It is harsh. I just feel there's a big difference between struggling with envy and longing, and judging your friends for things that are really, really none of your business. I hope you can find some enlightenment to this end, and continue to enjoy your friendships.

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#14 of 19 Old 02-14-2011, 08:12 AM
 
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I did all the research, I wanted a natural birth soooo badly, and failed.

 

Not your fault, Mama. Sometimes it just doesn't work out. When you stop being angry about this, you'll stop being angry with your friends.

 

Are you angry at yourself? The doctors? The midwife? Your partner?

 

Let it go. It's not your fault.  Things happen that are beyond our control.

 

I refuse to call any birth "a failure." This isn't a test. No one is keeping score. It's life. You live this moment and then go on to the next one.

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#15 of 19 Old 02-14-2011, 08:31 AM
 
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I understand completely.  I cringe when I see friends on FB posting about things going on with their babies, or even real life friends.  One woman I know is putting her 6 week old son through "baby boot camp" to get him to sleep through the night!  I constantly see pictures of my friend's newborns being given a formula bottle at the hospital, all because their milk hasn't come in and doctors say the baby needs it.  I know there are different parenting styles out there, and I keep my mouth shut 99% of the time cuz whats done is done, but I really do cringe and feel bad for those babies.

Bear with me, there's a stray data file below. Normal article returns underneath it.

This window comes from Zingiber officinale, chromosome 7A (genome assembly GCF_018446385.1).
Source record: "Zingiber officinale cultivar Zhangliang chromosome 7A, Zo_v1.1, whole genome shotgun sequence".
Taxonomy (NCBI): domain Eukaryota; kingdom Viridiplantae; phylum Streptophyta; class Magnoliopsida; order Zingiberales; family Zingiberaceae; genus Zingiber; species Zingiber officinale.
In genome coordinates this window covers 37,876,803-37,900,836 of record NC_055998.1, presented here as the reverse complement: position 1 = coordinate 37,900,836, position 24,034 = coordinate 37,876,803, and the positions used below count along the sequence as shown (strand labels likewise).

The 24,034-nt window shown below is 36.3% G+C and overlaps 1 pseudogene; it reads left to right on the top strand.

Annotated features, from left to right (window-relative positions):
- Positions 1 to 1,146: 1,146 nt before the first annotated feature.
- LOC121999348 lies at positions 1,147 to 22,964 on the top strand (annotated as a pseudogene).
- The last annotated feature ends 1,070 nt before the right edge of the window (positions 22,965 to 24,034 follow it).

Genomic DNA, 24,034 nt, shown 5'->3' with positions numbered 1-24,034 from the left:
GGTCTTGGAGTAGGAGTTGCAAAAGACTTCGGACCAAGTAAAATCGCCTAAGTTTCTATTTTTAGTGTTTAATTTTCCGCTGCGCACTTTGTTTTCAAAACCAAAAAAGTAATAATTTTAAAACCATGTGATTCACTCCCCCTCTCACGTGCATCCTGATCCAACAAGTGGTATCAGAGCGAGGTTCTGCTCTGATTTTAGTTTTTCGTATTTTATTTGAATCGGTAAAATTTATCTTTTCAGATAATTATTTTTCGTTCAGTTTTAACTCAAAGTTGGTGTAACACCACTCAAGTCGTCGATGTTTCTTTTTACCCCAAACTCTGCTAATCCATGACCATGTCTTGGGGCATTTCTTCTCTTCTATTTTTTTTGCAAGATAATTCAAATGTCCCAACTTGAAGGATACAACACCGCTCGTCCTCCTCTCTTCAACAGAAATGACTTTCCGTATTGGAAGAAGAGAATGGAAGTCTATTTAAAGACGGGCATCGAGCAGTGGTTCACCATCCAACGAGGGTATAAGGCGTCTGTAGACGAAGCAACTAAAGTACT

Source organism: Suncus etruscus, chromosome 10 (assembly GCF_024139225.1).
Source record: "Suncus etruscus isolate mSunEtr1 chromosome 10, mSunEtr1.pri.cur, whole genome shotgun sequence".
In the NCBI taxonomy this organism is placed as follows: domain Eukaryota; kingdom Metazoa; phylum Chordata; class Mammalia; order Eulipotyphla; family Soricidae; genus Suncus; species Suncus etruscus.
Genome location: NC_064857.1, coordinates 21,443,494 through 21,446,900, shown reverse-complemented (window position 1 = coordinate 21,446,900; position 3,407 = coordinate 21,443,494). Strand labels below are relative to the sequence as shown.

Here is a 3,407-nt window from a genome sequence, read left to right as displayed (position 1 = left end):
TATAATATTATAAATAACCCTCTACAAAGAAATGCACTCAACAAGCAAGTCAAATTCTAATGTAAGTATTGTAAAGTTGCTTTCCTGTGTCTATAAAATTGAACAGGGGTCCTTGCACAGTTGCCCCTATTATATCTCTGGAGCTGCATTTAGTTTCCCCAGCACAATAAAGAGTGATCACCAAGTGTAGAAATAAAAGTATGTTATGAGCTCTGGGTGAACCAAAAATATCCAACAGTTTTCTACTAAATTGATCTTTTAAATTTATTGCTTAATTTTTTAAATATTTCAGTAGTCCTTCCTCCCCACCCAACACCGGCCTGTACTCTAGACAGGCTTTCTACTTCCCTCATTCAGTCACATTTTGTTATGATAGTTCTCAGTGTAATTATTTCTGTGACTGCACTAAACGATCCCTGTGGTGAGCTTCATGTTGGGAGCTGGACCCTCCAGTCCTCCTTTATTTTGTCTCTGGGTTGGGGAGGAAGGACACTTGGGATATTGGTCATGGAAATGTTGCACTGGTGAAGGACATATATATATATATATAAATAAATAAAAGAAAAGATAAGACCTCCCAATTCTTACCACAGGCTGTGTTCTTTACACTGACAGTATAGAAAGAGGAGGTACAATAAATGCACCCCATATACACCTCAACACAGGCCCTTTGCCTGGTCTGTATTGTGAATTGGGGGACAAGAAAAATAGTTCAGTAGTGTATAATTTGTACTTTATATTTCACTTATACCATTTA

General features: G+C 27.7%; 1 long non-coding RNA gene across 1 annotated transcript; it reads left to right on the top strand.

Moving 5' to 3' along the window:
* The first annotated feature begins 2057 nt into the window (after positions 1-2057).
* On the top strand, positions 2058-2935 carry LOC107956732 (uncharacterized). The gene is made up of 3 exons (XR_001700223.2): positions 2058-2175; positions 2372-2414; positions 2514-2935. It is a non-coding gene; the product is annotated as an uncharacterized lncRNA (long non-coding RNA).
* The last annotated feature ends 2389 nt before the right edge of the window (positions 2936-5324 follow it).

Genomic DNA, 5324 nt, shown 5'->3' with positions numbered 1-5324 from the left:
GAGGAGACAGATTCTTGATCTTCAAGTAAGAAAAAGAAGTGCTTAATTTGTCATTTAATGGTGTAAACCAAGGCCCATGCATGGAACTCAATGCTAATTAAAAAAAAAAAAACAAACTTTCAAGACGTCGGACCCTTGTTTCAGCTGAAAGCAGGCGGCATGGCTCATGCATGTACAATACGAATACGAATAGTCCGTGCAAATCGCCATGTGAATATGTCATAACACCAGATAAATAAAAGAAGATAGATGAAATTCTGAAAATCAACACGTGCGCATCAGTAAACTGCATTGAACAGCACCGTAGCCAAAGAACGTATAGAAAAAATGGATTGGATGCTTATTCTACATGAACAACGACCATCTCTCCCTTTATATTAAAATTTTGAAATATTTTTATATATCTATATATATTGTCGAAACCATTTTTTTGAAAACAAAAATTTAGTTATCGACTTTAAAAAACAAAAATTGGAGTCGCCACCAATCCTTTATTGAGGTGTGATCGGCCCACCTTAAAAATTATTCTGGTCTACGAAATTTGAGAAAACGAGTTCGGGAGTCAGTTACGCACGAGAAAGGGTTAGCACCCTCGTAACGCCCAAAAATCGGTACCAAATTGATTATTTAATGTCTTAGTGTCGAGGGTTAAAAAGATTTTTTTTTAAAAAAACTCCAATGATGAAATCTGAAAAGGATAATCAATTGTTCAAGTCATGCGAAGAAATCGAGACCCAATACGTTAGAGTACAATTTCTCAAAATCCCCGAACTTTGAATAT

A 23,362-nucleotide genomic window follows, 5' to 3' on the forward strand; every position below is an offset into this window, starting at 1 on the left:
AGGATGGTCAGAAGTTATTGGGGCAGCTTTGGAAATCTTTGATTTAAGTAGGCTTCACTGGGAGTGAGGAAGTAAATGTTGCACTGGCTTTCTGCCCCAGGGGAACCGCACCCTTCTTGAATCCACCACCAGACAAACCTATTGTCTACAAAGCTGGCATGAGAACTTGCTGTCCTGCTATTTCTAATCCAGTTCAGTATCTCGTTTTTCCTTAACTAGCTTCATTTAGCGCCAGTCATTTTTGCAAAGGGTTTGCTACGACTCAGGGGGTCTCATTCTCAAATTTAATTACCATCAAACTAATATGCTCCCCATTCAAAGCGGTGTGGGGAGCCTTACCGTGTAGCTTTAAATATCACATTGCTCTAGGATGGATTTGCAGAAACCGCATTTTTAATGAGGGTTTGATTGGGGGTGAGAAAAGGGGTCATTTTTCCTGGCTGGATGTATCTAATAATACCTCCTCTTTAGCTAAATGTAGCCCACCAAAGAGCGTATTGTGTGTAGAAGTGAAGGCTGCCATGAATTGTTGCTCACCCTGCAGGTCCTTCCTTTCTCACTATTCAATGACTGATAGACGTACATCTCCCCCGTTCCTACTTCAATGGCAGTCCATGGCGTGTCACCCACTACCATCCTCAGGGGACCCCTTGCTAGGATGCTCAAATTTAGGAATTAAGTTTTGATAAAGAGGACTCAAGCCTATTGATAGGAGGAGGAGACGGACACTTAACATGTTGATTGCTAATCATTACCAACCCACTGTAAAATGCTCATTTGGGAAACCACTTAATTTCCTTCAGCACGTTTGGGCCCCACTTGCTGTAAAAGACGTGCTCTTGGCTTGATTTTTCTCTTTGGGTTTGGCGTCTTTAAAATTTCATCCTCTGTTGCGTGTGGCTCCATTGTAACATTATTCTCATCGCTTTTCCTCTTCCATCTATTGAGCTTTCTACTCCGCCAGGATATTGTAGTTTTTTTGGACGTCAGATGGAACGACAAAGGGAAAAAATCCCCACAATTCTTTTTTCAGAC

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#16 of 19 Old 02-14-2011, 08:39 AM
 
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no hard feelings-- have you checked out the healing birth trauma forum?

 

I feel this way about my mom (who is great 99% of the time, btw)-- 3 uncomplicated vaginal births, breastfed all her kids until she didn't want to anymore; never pumped. I had a c-sec with my first, had to have GA, had a terrible time bfing, went back to work and pumped until I got pregnant and was forced to supplement.

 

She's said often how she always trusted her hcp, and how bf was supposed to be easy, and how I read too much and that all her and my dad had was a 6 page pamphlet that they picked up at the dr's office.

 

It's great that her births went well, but it does leave me feeling bitter. i felt like I followed all the rules, but still ended up failing. On top of everything else, I feel like my credabliity is shot in regards to birthing and bfing-- why would anyone take me seriously?

 

My only advice is... .it's ok to feel jelous. It's ok to feel bitter. It will lesson with time and acceptance of what happened to you. I still get annoyed with my mom, but it's much better 16 mos out. 

 

All the best to you mama!


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#17 of 19 Old 02-14-2011, 09:19 AM
 
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I don't know if you were coming on too strong IRL or not, mama. But I know the need to vent. I can relate to a lot of what you're saying. For me, it's the nursing thing. My daughter latched on within minutes of being born and nursed like she was born to do it lol. Then, unfortunately she was in the NICU for an entire month for something unrelated (and was in there, and separated from me, for a totally excessive length of time-- so I get your frustration with the attitude that doctors are always right, etc.). And the whole time she was in the NICU that first month, she wouldn't nurse. She refused to even latch, it was so frustrating and heartbreaking. I wanted to nurse her exclusively so badly. I pumped all the time, the whole time, but the damage was done. I was never able to even pump more than an ounce a day.